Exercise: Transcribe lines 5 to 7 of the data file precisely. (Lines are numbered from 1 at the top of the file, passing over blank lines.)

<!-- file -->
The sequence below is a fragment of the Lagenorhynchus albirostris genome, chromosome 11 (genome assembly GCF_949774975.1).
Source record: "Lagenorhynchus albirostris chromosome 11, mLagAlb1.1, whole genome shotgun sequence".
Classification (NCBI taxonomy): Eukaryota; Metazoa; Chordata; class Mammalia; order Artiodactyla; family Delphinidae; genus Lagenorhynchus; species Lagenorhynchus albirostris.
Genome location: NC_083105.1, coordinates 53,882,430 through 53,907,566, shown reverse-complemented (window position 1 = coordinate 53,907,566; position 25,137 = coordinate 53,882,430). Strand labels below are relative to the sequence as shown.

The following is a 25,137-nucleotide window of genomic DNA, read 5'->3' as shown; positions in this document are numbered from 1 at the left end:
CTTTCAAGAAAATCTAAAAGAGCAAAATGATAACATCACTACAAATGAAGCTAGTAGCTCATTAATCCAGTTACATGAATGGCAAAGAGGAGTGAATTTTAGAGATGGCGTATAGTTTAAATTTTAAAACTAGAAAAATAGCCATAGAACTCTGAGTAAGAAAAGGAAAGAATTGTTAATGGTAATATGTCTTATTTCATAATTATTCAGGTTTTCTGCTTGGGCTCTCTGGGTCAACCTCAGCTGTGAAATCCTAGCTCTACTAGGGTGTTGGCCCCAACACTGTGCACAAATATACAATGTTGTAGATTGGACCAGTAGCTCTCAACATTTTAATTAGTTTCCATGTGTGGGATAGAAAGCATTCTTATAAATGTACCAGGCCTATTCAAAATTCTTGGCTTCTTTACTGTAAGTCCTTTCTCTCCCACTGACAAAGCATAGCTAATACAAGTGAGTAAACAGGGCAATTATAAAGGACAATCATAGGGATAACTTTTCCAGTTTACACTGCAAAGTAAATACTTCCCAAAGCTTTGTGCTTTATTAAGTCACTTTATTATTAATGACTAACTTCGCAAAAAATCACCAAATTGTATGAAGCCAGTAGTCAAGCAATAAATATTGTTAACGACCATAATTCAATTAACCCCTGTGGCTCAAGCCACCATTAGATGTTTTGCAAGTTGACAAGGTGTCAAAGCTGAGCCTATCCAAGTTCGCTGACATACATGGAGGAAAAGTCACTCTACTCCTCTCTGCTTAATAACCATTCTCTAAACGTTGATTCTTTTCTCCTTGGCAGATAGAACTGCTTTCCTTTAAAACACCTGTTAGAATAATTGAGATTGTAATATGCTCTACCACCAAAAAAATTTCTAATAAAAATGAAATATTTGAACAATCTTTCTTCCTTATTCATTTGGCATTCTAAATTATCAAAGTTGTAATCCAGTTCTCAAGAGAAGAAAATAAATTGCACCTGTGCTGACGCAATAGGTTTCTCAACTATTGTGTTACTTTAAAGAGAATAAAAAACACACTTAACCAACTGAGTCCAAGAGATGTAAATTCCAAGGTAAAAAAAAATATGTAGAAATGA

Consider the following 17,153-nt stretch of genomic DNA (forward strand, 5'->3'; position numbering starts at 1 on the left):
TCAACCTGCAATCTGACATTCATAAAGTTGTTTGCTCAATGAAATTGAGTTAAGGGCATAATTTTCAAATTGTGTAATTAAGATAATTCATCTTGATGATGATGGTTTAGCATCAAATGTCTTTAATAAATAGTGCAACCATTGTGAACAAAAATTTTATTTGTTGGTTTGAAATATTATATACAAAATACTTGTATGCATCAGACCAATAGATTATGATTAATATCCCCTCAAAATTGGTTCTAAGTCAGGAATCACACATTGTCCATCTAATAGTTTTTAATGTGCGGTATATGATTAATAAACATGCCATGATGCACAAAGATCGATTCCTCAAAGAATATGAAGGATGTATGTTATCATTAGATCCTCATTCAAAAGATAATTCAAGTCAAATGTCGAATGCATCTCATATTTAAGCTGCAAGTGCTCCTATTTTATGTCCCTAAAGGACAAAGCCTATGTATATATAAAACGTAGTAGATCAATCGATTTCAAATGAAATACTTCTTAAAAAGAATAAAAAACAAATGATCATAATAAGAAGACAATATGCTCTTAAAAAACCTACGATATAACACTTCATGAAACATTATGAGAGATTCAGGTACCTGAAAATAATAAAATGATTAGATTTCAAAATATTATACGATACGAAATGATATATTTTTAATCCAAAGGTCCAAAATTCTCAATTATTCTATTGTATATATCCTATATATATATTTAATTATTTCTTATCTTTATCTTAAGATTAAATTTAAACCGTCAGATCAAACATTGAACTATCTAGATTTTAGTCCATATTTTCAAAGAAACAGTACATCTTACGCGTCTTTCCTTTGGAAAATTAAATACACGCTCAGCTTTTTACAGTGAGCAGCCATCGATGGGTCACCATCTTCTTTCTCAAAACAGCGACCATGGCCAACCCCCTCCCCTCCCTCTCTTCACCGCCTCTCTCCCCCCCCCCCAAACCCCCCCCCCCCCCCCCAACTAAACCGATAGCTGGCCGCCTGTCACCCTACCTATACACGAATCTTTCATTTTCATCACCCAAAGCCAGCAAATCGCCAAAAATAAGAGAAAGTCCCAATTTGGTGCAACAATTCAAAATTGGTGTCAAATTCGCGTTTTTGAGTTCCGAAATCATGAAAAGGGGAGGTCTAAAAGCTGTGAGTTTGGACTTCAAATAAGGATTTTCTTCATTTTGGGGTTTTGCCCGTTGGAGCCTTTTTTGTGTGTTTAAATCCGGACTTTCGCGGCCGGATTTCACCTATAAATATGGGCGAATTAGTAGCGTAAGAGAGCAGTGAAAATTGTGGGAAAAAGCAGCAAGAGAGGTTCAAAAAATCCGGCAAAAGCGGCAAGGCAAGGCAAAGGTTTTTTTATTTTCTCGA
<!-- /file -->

The following is a 25,137-nucleotide window of genomic DNA, read 5'->3' as shown; positions in this document are numbered from 1 at the left end:
CTTTCAAGAAAATCTAAAAGAGCAAAATGATAACATCACTACAAATGAAGCTAGTAGCTCATTAATCCAGTTACATGAATGGCAAAGAGGAGTGAATTTTAGAGATGGCGTATAGTTTAAATTTTAAAACTAGAAAAATAGCCATAGAACTCTGAGTAAGAAAAGGAAAGAATTGTTAATGGTAATATGTCTTATTTCATAATTATTCAGGTTTTCTGCTTGGGCTCTCTGGGTCAACCTCAGCTGTGAAATCCTAGCTCTACTAGGGTGTTGGCCCCAACACTGTGCACAAATATACAATGTTGTAGATTGGACCAGTAGCTCTCAACATTTTAATTAGTTTCCATGTGTGGGATAGAAAGCATTCTTATAAATGTACCAGGCCTATTCAAAATTCTTGGCTTCTTTACTGTAAGTCCTTTCTCTCCCACTGACAAAGCATAGCTAATACAAGTGAGTAAACAGGGCAATTATAAAGGACAATCATAGGGATAACTTTTCCAGTTTACACTGCAAAGTAAATACTTCCCAAAGCTTTGTGCTTTATTAAGTCACTTTATTATTAATGACTAACTTCGCAAAAAATCACCAAATTGTATGAAGCCAGTAGTCAAGCAATAAATATTGTTAACGACCATAATTCAATTAACCCCTGTGGCTCAAGCCACCATTAGATGTTTTGCAAGTTGACAAGGTGTCAAAGCTGAGCCTATCCAAGTTCGCTGACATACATGGAGGAAAAGTCACTCTACTCCTCTCTGCTTAATAACCATTCTCTAAACGTTGATTCTTTTCTCCTTGGCAGATAGAACTGCTTTCCTTTAAAACACCTGTTAGAATAATTGAGATTGTAATATGCTCTACCACCAAAAAAATTTCTAATAAAAATGAAATATTTGAACAATCTTTCTTCCTTATTCATTTGGCATTCTAAATTATCAAAGTTGTAATCCAGTTCTCAAGAGAAGAAAATAAATTGCACCTGTGCTGACGCAATAGGTTTCTCAACTATTGTGTTACTTTAAAGAGAATAAAAAACACACTTAACCAACTGAGTCCAAGAGATGTAAATTCCAAGGTAAAAAAAAATATGTAGAAATGA

Consider the following 17,153-nt stretch of genomic DNA (forward strand, 5'->3'; position numbering starts at 1 on the left):